Obstacles to learning: Magical thinking

Sadly it appears that very many people seem to assume that learning happens by magic: they just have to get busy doing their job and the learning will happen spontaneously. Similarly, a significant proportion of people will attend training courses, not make a single note, barely contribute to discussion, give the issues covered very limited consideration and still expect to have benefited from the event as a learning experience.

Of course, learning can happen spontaneously at times, but generally only in very minor, superficial ways. For much fuller and more in-depth learning that will last over time, it is necessary to develop a better understanding of the issues involved, be prepared to develop the associated skills and locate both the knowledge and skills in the context of the relevant values. None of this happens as if by magic. Optimal learning is an active process, a deliberate effort to capitalise on the learning opportunities we encounter, whether in specific learning contexts, such as training courses or involvement in an online learning programme or from our work experience more broadly (and, indeed, our lives outside the workplace which also offer much by way of learning possibilities).

This is, in part, what is meant by ‘reflective learning’, basing our learning on thinking through the issues involved, linking them to our previous learning and seeing how they cast light on the challenges we face. This is, of course, the exact opposite of magical thinking.

Processes, such as supervision, mentoring and coaching can be very helpful in this regard, as can informal discussion among colleagues. Some people are very effective at thinking through the issues for themselves and taking the learning forward under their own steam. However, very many people need to rely on the stimulus of discussion with others in order to do the ‘processing’ of the information that is necessary for learning.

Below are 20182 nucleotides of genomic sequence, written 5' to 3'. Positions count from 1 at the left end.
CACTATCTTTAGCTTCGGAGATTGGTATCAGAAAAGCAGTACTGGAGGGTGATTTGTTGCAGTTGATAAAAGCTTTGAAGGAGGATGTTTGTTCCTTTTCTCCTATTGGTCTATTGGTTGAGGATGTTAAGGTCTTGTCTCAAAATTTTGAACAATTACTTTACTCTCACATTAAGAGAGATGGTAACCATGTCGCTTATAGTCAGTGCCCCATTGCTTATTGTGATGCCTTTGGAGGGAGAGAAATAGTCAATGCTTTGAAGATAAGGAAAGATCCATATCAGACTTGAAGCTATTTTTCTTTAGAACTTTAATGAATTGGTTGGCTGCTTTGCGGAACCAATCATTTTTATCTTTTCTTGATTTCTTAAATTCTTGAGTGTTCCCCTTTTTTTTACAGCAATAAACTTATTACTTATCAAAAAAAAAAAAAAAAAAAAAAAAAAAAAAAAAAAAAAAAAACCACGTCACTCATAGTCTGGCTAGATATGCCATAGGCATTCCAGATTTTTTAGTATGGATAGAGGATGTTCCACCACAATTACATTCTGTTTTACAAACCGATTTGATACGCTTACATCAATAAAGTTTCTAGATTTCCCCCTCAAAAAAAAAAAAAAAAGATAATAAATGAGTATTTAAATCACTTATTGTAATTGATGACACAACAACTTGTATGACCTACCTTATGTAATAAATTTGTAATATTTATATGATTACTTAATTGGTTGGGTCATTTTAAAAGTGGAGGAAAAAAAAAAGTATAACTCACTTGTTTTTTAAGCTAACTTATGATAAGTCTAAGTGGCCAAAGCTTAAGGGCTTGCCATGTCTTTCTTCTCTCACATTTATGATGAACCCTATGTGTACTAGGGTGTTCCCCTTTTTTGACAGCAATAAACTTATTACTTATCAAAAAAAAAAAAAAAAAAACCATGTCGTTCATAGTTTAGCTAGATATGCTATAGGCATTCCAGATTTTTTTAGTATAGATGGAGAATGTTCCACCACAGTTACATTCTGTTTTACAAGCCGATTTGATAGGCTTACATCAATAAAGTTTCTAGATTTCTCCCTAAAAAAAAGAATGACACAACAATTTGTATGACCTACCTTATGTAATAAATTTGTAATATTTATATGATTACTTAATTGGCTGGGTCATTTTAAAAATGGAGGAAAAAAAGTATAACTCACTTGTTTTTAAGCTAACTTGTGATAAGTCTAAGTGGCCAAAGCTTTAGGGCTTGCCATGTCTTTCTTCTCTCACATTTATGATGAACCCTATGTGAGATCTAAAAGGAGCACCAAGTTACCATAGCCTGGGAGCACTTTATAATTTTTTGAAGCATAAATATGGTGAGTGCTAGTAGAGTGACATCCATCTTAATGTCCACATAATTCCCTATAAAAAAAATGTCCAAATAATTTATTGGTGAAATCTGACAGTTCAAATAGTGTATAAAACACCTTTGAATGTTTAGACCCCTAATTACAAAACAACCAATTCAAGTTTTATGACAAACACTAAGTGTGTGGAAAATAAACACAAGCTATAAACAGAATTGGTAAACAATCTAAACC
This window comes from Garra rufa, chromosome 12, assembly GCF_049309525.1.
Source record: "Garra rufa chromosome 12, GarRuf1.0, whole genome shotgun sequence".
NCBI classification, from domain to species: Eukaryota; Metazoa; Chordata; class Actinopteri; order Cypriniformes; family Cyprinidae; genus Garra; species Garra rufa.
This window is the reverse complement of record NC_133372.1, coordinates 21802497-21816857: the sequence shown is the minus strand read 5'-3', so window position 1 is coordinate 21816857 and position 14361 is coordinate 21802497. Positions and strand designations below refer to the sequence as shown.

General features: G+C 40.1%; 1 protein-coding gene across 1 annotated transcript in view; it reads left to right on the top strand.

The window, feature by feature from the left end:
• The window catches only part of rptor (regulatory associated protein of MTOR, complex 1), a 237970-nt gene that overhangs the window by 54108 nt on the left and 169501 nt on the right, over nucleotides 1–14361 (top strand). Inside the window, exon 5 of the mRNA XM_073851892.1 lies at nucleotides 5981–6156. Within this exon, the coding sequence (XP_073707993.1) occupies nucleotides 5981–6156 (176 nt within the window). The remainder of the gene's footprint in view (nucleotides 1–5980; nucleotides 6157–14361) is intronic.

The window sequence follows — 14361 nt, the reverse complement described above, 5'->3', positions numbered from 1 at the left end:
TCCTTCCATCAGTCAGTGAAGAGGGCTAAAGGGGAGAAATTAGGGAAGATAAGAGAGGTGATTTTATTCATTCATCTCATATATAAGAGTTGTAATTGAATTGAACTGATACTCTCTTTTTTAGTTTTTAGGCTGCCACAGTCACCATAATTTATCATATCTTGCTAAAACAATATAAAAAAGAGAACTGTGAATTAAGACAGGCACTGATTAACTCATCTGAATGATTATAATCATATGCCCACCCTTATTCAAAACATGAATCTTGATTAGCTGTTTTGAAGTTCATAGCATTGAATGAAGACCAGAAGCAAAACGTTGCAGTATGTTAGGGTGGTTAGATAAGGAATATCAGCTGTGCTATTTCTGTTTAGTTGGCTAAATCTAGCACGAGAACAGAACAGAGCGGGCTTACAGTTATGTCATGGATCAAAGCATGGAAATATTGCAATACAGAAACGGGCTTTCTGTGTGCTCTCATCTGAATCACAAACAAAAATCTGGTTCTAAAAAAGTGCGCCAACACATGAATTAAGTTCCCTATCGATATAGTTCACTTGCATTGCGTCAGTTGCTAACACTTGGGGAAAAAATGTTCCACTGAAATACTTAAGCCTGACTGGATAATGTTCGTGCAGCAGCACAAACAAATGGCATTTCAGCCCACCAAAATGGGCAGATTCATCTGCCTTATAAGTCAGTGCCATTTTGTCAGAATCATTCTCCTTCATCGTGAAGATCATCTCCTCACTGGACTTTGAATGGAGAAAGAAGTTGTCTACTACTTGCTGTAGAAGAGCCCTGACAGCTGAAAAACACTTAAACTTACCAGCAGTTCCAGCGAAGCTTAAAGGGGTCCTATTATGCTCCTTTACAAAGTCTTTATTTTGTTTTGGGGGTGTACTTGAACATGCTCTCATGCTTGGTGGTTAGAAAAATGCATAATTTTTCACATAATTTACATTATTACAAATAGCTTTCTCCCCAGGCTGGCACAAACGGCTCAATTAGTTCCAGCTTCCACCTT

And, of course, any learning gained needs to be consolidated in practice over time. Assuming that the initial learning benefits will ‘stick’ without being reinforced is another example of magical thinking, expecting something positive to happen without having to make it happen. This is also where supervision, mentoring and coaching can be of value by helping to make sure that we build on the initial learning impetus, and do not allow the early benefits to fade away. Without this type of consolidation so much learning can be lost.

Inevitably perhaps, pressures of work will lead to much learning fading away, as busy individuals focus on what they have to do next, rather than focus on drawing out the learning from what has gone before. But, it doesn’t have to be the case that we lose so much learning – there are steps we can take to capitalise on the learning opportunities we come across. However, before we can take any such steps, we need to let go of magical thinking and fully embrace the idea that optimal learning depends on adopting a proactive approach to our own development.

To some people this may sound like a lot of effort, but the reality is the more we do it, the less effort it will take and the more skilful we will become at drawing out the learning and embedding it in practice – and, of course, the benefits of doing so far outweigh any investment of time and effort.

Dr Neil Thompson has over thirty years’ experience of helping people learn. He is currently involved in developing e-learning resources and runs the Avenue Professional Development programme, an innovative online learning community based on principles of self-directed learning and geared towards developing critically reflective practice (www.apdp.org.uk). How website and blog are at www.NeilThompson.info.